Winding between stone walls and rail fences, visitors to Virginia Hunt Country have traveled the same scenic roads for 250 years. Great estates spread across the rolling Virginia Piedmont to the foothills of the Blue Ridge Mountains. The sight of a red fox streaking across pastures where Thoroughbred horses graze is an everyday occurrence. Nowhere else but England are the love of land and the legacy of the horse so indelibly entwined.
The tranquility of a dewy dawn is broken by the thunder of hooves at the Middleburg Training Track, a facility created by the late philanthropist Paul Mellon, an avid horseman. Horses are also trained and rehabilitated at the nearby Animal Swim Center. And at Glenwood Park outside Middleburg, steeplechasers race over fences during the season.
In Middleburg, Olympic Gold and Bronze medalists share lively conversation and a crabcake sandwich at The Coach Stop restaurant after a morning ride. Boots, riding pants, and pick-up trucks vie with Versace, Armani and Lexus in Middleburg, Leesburg and Upperville. Even the shops sport horsey names: Pony Tail, The Finicky Filly, The Tack Box, Hunt Country Yarns and Pegasus Painting, The Book Chase and Journeymen Saddlers. The festive Middleburg Christmas parade begins with the cry “release the hounds,” and the pack careens down Washington Street followed by a colorful parade of riders in hunting attire.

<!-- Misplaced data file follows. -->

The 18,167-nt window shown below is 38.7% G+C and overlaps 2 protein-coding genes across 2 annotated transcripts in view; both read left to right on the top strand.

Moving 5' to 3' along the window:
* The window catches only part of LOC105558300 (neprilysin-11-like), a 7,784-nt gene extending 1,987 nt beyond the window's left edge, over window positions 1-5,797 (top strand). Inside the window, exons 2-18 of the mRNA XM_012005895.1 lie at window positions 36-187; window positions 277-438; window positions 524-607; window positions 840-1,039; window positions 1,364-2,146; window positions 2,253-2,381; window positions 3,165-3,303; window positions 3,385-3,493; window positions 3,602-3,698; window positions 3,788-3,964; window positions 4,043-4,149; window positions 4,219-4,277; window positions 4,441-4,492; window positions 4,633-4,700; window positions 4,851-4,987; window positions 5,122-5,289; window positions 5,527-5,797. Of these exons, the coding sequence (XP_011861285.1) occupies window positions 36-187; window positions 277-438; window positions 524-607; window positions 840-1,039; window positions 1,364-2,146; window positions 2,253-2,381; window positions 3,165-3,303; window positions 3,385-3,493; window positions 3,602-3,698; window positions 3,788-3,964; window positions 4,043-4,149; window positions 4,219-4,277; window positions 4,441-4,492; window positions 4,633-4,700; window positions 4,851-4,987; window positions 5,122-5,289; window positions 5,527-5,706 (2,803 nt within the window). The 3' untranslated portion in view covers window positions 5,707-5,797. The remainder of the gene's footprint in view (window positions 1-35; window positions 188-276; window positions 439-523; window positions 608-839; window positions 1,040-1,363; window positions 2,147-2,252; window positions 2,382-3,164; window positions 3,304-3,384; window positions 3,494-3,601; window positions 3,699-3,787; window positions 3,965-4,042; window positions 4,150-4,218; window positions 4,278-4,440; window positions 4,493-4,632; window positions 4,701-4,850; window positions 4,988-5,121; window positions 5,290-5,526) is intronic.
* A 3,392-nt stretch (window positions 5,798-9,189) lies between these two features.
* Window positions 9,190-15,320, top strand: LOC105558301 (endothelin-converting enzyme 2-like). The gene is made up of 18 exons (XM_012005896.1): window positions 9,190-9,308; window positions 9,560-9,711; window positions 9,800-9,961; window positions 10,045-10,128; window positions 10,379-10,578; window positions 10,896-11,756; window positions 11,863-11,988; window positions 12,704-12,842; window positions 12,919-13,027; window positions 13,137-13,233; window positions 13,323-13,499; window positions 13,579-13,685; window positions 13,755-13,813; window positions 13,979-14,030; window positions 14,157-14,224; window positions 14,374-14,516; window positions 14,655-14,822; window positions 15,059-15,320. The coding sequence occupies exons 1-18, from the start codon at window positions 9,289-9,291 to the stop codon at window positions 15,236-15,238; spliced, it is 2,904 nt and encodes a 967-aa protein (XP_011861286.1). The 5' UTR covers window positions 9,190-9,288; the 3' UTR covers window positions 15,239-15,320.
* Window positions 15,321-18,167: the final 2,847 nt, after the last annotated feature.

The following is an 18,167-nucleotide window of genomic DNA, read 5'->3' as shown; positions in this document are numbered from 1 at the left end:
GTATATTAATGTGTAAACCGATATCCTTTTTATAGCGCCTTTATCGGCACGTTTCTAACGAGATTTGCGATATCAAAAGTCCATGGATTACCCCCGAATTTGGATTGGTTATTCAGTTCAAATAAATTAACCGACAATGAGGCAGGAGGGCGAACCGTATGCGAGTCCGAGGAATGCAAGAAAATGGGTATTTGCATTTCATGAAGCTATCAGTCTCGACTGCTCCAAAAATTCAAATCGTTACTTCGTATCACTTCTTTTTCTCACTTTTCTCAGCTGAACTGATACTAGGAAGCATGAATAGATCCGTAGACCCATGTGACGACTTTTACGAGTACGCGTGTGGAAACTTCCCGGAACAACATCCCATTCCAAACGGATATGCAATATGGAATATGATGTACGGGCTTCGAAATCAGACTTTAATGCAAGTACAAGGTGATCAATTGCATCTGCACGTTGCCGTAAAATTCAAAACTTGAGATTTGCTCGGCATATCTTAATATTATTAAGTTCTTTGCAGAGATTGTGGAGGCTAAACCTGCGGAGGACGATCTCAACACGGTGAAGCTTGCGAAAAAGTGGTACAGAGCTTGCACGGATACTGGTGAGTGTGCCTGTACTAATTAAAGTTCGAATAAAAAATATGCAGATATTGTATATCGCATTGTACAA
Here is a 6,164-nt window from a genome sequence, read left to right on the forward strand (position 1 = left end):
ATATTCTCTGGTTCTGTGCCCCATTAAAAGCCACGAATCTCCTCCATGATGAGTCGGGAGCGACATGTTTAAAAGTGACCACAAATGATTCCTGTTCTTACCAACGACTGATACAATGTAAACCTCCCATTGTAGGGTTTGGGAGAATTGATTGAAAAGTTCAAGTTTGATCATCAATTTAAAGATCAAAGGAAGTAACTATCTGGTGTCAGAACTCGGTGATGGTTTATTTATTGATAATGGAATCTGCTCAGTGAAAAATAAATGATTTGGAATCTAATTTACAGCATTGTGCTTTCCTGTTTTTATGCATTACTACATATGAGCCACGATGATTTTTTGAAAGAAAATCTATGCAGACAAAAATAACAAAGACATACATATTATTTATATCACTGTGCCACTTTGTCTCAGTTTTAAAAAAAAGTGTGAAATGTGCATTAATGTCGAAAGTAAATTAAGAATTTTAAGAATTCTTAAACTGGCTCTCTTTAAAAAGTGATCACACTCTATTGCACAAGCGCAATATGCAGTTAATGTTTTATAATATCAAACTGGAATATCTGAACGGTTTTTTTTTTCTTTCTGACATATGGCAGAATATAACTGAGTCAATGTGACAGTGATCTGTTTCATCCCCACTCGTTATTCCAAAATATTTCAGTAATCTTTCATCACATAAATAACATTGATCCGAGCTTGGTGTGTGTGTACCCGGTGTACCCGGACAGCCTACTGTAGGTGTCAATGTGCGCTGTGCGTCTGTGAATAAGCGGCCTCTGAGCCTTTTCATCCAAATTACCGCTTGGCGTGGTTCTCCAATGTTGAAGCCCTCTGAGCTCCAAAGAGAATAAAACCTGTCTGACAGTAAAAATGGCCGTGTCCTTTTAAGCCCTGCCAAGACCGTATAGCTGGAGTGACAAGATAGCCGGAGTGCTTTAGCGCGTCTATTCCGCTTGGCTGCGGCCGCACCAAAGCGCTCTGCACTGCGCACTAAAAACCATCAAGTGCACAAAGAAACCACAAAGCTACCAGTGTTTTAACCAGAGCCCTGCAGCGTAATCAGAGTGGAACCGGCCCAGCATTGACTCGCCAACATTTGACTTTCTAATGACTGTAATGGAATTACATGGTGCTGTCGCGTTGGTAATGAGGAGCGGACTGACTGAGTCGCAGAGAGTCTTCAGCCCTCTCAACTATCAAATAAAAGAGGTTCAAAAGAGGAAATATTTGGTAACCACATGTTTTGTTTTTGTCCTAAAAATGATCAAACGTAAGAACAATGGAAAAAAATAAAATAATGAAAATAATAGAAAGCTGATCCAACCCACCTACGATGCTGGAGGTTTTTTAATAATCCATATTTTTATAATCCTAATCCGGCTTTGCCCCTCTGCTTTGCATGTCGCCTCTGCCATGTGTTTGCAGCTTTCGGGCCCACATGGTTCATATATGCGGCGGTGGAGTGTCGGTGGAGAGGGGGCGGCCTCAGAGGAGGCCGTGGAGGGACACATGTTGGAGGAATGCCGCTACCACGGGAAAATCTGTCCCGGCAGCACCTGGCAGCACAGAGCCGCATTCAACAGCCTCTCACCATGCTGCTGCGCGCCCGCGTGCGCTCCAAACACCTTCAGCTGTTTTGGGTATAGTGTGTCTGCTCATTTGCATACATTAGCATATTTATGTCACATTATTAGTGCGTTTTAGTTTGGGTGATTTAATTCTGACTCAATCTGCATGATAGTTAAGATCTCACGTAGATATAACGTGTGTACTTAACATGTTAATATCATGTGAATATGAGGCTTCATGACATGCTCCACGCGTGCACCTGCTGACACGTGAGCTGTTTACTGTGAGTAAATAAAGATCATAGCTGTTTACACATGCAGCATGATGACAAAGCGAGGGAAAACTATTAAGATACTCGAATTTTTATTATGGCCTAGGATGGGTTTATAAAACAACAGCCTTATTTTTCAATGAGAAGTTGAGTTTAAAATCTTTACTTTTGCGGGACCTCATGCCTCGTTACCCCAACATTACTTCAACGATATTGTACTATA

Loudoun County is the Old Dominion in riding breeches.
For those who’ve had a lifelong longing to sally forth through the gates of Virginia’s finest estates and wander at will through their barns and training facilities, mark Memorial Day weekend on the calendar. Each year the Hunt Country Stable Tour is two days of a delightful “open barn” policy to benefit Trinity Episcopal Church, a remarkable replica of a twelfth-century French country church. Visitors will wend their way through Loudoun County, site of many of the country’s premier Thoroughbred breeding farms, show hunter barns and historic estates.
Loudoun’s largest communities, which are still villages, all have equestrian roots. The Plains, once noted as a Sioux Hunting grounds, is now the site of the annual Virginia Gold Cup, International Gold Cup and the Virginia Wine Festival. Upperville began “pioneer style” racing around 1760 and today is the site of the Piedmont Hunt Point to Point races in March. Waterford, a Quaker community founded in 1733, remains rural to its core.